All in the Head
The institute, which has 80 employees and grossed $10 million several years ago, according to Upledger, also treats repeat clients.
Among them, he said, is a U.S. senator (whom he declined to identify) who for the past six years has spent two weeks annually in Palm Beach receiving craniosacral therapy.
"He gets cleaned out from all the stress he has," Upledger said. "He told me that once he retires, he'll let me use his name."
Thought Field Therapy
Clinical psychologist Roger J. Callahan of La Quinta, Calif., said he discovered thought field therapy 25 years ago, when he tapped once under a patient's eye, instantly curing her of a severe fear of water. The tapping cleared a blockage of energy in her "thought field" which, in Callahan's view, is similar to an electrical field. Thought fields occur in the body, according to Callahan, and psychological problems and environmental toxins can cause blockages, also referred to as "perturbations," which proper tapping can eliminate.
"It certainly appears ridiculous," Callahan said in an interview, "but if you try it you'll see it's the most important treatment in history."
Here's how it is said to work: A therapist uses a series of prescribed rhythmic finger taps called "algorithms" on various points on the body. The taps and body parts vary according to the problem being treated. During the tapping, the patient engages in a repetitive activity: repeating the alphabet or humming snatches of "Mary Had A Little Lamb" while thinking about a distressing situation.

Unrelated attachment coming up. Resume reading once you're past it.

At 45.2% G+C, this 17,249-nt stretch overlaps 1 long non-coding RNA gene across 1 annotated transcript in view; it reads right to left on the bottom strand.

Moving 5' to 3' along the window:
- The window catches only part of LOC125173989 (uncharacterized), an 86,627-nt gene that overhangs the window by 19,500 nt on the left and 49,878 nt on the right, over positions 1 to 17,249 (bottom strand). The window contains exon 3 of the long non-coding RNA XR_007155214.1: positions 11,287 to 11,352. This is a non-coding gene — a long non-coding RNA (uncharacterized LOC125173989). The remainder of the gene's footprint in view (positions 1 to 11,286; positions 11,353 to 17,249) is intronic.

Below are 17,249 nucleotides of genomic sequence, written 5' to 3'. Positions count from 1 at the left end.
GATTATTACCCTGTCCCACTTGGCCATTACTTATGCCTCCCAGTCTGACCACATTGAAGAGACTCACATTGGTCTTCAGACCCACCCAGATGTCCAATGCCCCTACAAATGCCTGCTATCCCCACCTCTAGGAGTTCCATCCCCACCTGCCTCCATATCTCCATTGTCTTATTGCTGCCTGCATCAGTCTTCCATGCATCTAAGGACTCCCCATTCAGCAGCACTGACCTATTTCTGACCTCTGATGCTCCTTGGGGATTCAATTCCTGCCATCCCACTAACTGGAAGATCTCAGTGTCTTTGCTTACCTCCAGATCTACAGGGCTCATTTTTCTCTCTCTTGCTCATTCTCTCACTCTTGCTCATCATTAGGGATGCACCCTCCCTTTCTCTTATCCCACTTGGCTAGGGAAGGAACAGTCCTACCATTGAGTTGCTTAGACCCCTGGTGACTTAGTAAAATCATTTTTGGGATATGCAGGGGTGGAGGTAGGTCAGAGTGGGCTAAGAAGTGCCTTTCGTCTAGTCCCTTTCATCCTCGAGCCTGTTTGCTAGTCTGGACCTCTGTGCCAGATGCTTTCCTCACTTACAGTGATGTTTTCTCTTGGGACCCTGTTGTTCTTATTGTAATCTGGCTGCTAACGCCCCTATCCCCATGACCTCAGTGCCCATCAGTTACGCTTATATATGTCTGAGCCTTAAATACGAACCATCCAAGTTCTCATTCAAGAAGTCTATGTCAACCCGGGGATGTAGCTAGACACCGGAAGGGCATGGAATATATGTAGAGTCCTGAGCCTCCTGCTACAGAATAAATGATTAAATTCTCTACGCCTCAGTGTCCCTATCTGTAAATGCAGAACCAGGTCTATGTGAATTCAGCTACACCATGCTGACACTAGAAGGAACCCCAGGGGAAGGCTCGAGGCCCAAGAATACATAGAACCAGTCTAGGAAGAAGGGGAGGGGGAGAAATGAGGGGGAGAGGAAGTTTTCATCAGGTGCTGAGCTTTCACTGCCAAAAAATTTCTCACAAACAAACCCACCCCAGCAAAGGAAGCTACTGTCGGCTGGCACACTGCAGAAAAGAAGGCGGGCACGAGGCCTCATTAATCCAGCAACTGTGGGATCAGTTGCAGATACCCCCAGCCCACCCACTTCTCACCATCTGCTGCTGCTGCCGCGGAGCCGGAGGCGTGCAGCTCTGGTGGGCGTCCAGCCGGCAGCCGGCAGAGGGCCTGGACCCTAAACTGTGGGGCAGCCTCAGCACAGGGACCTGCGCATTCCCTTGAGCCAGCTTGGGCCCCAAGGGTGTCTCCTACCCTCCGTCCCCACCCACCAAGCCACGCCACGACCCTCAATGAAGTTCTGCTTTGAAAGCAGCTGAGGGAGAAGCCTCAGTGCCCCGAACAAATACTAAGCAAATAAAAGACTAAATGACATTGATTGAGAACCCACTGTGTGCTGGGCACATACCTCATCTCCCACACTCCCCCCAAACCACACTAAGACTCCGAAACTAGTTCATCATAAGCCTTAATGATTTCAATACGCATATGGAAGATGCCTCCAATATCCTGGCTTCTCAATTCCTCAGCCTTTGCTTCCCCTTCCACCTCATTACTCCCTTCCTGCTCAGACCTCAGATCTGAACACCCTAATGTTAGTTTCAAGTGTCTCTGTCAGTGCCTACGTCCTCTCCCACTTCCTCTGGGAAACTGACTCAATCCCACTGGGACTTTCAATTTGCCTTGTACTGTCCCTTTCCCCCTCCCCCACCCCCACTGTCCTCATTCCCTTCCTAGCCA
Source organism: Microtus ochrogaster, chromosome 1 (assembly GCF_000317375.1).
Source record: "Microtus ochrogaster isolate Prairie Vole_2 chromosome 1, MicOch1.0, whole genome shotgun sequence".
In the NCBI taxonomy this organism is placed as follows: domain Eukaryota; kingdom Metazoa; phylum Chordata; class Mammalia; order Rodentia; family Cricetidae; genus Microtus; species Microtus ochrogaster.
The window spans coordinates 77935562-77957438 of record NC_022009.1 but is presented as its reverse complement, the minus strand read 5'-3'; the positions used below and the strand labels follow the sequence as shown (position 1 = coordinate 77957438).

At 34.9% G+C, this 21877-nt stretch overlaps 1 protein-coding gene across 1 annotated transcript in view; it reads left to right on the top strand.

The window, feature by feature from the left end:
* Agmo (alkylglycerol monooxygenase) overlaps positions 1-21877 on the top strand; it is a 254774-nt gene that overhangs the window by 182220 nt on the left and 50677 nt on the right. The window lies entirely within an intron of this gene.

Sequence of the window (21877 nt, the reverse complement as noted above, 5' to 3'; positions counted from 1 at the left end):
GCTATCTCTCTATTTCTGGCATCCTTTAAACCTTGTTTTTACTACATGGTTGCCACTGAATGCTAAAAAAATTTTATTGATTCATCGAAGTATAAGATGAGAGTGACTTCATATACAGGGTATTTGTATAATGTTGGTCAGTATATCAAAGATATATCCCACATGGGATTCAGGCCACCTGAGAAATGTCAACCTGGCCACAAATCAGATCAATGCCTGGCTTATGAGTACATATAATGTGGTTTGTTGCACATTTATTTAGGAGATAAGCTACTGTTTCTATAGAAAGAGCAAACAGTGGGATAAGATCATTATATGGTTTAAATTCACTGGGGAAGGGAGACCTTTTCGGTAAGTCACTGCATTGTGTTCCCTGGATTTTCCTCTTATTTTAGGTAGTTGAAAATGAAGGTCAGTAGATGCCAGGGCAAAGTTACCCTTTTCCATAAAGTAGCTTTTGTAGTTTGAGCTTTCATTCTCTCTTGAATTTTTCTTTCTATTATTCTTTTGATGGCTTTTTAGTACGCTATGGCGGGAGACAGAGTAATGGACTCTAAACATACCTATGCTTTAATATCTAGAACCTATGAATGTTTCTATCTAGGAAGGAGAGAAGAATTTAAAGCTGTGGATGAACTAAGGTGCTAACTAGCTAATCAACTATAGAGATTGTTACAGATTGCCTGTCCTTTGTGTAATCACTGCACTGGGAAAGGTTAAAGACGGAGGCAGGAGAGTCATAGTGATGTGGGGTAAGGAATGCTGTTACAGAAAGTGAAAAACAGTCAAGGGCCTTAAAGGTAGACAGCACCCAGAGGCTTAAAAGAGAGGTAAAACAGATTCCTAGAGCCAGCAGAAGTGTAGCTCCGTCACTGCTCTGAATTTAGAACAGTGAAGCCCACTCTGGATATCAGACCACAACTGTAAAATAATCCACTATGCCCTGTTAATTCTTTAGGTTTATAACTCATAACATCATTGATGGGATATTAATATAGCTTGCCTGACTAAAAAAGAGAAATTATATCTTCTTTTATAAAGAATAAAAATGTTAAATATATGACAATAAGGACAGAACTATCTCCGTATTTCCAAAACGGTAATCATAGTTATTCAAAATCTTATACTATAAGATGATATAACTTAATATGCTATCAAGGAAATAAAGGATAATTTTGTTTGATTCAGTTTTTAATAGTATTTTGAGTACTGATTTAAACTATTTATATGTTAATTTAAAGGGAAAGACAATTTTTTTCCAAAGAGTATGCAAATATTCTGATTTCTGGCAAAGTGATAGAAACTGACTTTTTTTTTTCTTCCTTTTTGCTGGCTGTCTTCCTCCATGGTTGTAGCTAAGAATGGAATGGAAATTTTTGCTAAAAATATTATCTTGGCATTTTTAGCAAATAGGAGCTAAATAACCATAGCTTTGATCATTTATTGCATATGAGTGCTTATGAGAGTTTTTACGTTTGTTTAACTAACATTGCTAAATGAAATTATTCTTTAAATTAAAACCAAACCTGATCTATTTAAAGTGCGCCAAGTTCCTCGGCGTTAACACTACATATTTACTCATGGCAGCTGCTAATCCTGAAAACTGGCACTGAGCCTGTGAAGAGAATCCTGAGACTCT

These repetitive activities are supposed to correct disturbances in the thought fields that cause myriad psychological problems, including phobias, depression and post-traumatic stress disorder. The cost of sessions varies, but many thought field therapists charge between $75 and $150.
Several published studies have found that thought field therapy, or TFT, was useful in treating trauma, depression and other problems, but none of the studies was subject to standard peer-review.
To Drexel's Herbert, TFT is "silly" and a classic example of pseudoscience. "Despite extraordinary claims to the contrary, there is absolutely no scientific evidence for any of this," he said.
In 1999 the Arizona Board of Psychologist Examiners reprimanded a psychologist for using TFT in his practice, according to the Quackwatch Web site. The American Psychological Association has also announced that thought field courses are not approved for continuing education credits.
Callahan said that his treatment works and that he believes his critics have a "power problem" and are worried that TFT will rob them of business.
Washington social worker Deborah L. Taylor said that for the past five years she has been performing the treatment during sessions with phobic or anxious clients. "There's more proof that it's helpful than that it's not helpful," said Taylor. "It's a tool."
In some cases, it can be an expensive tool.
The most advanced TFT courses for therapists involve the purchase of a "voice technology" machine coupled with three days of individualized training with Callahan at a cost of $100,000. Voice technology enables therapists to diagnose and treat patients sight unseen, over the phone by analyzing their voices.
"A TFT Voice Technology practitioner has the potential for the whole world as their clients," Callahan's Web site notes.•
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